A single minute of exercise each day is linked to better bone health in women, new research shows.
Scientists from the University of Exeter and the University of Leicester found those who did "brief bursts" of high-intensity, weight-bearing activity equivalent to a medium-paced run for pre-menopausal women, or a slow jog for post-menopausal women, had better bone health.
Using data from UK Biobank, the researchers found that women who on average did 60-120 seconds of high-intensity, weight-bearing activity per day had 4% better bone health than those who did less than a minute.
"We don't yet know whether it's better to accumulate this small amount of exercise in bits throughout each day or all at once, and also whether a slightly longer bout of exercise on one or two days per week is just as good as 1-2 minutes a day," said lead author Dr Victoria Stiles, of the University of Exeter.
"But there's a clear link between this kind of high-intensity, weight-bearing exercise and better bone health in women.
"Because this is a cross-sectional study – which assesses data taken from a subset of the population at a particular point in time – we can't be sure whether the high-intensity physical activity led to better bone health, or whether those with better bone health do more of this exercise.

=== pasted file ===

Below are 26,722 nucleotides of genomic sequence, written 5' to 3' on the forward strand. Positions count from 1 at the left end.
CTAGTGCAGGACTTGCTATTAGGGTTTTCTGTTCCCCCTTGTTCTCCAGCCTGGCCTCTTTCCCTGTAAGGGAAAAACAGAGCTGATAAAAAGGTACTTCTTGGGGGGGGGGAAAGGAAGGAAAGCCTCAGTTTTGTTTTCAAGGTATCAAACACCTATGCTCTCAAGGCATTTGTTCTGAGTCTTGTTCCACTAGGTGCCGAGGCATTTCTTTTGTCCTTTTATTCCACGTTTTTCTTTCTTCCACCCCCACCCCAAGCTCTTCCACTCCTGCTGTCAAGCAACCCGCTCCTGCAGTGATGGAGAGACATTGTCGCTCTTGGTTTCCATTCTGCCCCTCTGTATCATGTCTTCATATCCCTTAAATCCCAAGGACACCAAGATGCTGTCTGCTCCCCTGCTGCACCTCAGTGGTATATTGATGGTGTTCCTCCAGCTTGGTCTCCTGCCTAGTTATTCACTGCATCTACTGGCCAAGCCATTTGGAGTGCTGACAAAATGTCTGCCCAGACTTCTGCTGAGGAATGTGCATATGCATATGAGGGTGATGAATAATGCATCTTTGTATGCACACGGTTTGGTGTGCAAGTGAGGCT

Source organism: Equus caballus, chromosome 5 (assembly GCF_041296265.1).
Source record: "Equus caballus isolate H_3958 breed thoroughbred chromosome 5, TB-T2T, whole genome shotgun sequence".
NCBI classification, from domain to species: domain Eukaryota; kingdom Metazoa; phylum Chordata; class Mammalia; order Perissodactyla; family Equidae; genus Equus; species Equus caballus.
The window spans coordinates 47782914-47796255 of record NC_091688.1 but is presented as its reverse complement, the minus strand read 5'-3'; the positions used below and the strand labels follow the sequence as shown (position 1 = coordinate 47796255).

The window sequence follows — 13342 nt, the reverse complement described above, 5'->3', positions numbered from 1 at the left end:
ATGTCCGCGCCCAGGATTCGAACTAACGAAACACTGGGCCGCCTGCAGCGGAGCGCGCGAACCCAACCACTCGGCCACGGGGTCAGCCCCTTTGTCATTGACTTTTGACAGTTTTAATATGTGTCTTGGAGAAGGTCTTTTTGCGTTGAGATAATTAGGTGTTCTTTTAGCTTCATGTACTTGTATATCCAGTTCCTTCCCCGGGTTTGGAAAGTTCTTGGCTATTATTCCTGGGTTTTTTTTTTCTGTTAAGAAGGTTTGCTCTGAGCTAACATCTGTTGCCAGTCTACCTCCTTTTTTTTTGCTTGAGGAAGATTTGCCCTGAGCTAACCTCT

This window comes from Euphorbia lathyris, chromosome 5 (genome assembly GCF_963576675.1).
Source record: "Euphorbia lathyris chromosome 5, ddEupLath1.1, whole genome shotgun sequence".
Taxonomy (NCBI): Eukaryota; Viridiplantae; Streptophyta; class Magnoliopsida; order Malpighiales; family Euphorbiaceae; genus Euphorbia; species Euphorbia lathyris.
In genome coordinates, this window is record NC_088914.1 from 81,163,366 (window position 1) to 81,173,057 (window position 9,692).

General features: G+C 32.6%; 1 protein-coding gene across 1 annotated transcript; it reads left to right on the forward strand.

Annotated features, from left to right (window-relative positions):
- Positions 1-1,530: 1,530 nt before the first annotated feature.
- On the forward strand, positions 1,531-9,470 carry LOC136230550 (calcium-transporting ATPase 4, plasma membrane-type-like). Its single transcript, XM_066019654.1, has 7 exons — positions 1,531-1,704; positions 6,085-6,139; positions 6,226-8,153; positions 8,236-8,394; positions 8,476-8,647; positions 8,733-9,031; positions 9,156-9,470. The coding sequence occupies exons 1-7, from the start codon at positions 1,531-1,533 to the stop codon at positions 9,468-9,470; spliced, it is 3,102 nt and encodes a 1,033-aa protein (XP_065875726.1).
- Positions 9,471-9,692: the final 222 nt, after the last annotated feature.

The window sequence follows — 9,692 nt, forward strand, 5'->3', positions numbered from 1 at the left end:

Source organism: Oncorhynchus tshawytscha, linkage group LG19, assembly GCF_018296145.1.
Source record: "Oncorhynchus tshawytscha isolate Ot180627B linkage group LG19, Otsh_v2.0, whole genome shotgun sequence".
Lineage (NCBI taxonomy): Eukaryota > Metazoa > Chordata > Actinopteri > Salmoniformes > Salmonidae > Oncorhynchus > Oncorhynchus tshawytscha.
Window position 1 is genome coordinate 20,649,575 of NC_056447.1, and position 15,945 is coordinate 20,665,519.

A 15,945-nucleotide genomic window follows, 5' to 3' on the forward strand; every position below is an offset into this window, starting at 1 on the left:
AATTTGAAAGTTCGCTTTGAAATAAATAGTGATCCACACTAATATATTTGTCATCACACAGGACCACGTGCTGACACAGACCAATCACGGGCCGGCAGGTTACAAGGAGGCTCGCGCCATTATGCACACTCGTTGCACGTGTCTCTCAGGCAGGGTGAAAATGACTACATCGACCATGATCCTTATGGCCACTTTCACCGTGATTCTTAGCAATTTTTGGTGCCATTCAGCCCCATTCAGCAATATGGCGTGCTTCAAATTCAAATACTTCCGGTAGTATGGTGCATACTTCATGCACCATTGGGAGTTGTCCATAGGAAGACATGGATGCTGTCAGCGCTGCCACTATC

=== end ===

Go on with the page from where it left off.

"However, it seems likely that just 1-2 minutes of running a day is good for bone health."
The researchers looked at data on more than 2,500 women, and compared activity levels (measured by wrist-worn monitors) with bone health (measured by an ultrasound scan of heel bone).
As well as finding 4% better bone health among women who did one to two minutes of high-intensity, weight-bearing exercise, they found 6% better bone health among those who did more than two minutes a day.
Dr Stiles said data from UK Biobank – taken from monitors worn for a week – was broken down into single seconds to understand how people go about their daily activities.
"We wanted to make every second count in our analysis, because short snippets of high-intensity activity are more beneficial to bone health than longer, continuous periods," she said.
"We were careful not to ignore short bursts of activity throughout the day."
As a suggestion for anyone interested in increasing their day-to-day levels of activity, Dr Stiles said: "The UK's National Osteoporosis Society recommends increasing your walking activity first.
"Further on, we would suggest adding a few running steps to the walk, a bit like you might if you were running to catch a bus."
Good bone health has multiple health benefits, including a reduced risk of osteoporosis and fractures in older age.
The paper, published in the International Journal of Epidemiology, is entitled: "A small amount of precisely measured high-intensity habitual physical activity predicts bone health in pre- and post-menopausal women in UK Biobank."
The research was funded by the University of Exeter Project Development Fund (Science).